I often wake with a song lingering in my head. These songs are not consciously chosen or triggered, and I rarely remember any dream context that might have been related to them. There is some overlap, but a large portion of them are not songs I ever get stuck in my head during the day. I decided to log all the songs playing in my head when I awoke, to the best of my ability.
- I occasionally update a Spotify playlist with the songs that are available from their library.
- I am even less frequent about updating the YouTube playlist, but you can check it out here:
Not sure why you would, but if you want to make use of this personal data that I'm sharing with you, please contact me about it first. If you just want to mimic the project style, go right ahead! Would love it if you let me know. I'd love a glimpse into what happens in others' brains.
Method: data limitations and resolutions
There are some obvious limits to my ability to log this data consistently.
- I may be too tired to remember to log.
- The information may disappear by the time I am conscious enough to write it down.
- I may not know the name of the song or be able to research it with what little is stuck in my head.
- The song may be a fiction created by my sleeping brain.
- I record whether I believe I heard the song recently, but this is fallible and the “recent” window may shift, as I am not good at pinpointing that sort of thing in time.
The first two difficulties sadly can’t be avoided, and there’s no way to know how much they cause under-logging, or whether there is a bias in the missing data.
Similarly the last item is unavoidable unless I cloister myself away from external music sources, and only use a music service that tracks exactly what I played when. And always remember to turn it off when I leave. None of those things are gonna happen.
If I can’t identify the song, I do my best to write down as much as I remember about the lyrics and style, and if I couldn’t make out any lyrics I ask SoundHound. If that doesn't work, I do my best to reproduce the melody line in a recording and ask someone who I believe is familiar with the music style. Usually I eventually manage to identify the song, but not always. There have been two where the artist and release date remain blank to this day, though I am still confident they were real songs.
Amazingly, so far I have always been sure whether the song was a real one or one that my unconscious mind constructed. For constructed songs I just record the current year as the “release” year, and “My Brain” as the author. There have been 9 of these made up “songs”, if you count the one that was a metal cover of “La Isla Bonita”.
Logistical sources of error
I write the data into Evernote shortly after I identify it sufficiently. The data in Evernote usually includes the artist, title, and whether I've heard the song recently. However, sometimes it contains only the title, or only a lyric that I believe will suffice to identify the song later. Once every month or three I go through my Evernote list and transfer all entries to a Google spreadsheet. I fill in the missing data based on Google searches. Unless otherwise noted, I fill in missing artists as the original or the one that comes to my mind by default when I think of the song. I listen to a recording to confirm whenver possible. I fill in the date based on the Google quick answer, or on Wikipedia or Amazon if there is no quick answer. Once every few iterations, I also add new data to the Spotify and YouTube lists.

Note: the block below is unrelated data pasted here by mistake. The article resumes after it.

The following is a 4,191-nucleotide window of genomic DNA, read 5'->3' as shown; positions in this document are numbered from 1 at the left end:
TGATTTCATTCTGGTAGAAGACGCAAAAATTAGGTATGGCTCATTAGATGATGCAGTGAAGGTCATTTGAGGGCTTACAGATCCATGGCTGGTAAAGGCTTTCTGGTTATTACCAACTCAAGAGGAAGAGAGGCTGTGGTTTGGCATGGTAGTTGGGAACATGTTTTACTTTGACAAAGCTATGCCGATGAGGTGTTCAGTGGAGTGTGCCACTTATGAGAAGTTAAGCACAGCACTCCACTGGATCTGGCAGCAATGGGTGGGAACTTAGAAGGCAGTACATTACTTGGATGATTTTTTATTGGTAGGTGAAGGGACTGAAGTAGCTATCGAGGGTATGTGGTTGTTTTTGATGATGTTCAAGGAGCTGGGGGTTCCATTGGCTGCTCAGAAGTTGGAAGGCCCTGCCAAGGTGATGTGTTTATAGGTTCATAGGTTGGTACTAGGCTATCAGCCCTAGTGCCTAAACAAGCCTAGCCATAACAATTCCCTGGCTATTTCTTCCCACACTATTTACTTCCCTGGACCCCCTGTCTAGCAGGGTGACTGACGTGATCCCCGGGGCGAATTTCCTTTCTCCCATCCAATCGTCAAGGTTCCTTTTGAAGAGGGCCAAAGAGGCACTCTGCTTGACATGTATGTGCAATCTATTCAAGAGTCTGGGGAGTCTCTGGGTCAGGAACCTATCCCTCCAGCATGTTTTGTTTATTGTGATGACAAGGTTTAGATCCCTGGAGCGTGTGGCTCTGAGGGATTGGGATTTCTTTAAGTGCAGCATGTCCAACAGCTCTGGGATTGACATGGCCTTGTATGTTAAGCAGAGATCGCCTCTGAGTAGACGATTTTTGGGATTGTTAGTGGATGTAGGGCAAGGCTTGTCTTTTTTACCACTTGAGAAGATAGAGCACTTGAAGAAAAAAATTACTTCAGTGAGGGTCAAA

I noted above the cognitive issues that can occur in the process of trying to make the original note. There are also some errors that can occur between that note and the data analysis.
- Any lyric I wrote down may not be sufficient to identify the song, though I haven't run into that problem yet.
- There can be an error transferring the data from Evernote to Google spreasheet.
- The data discovered in Google searches and especially Google quick answers (or Wikipedia or Amazon) is likely to be correct, but isn't infallible.
- The version that was stuck in my head may have been a different recording from the one I select when I transfer, possibly even a different artist. Checking the recording helps to reduce this, but isn't infallible.
- The transfer to Spotify and YouTube can add errors, compounding any prior errors. Also, many songs aren't available on one or both platforms. Fortunately, those lists are just there for flavor.
I intend to automate and improve the process, the data, and the visualization more and more over time. The initial process of writing down the song isn't improvable without some kind of scifi neural link, but when I get some time I can reduce the extra work I have to do to label, analyze (all automated, but can always be augmented!), and share the data.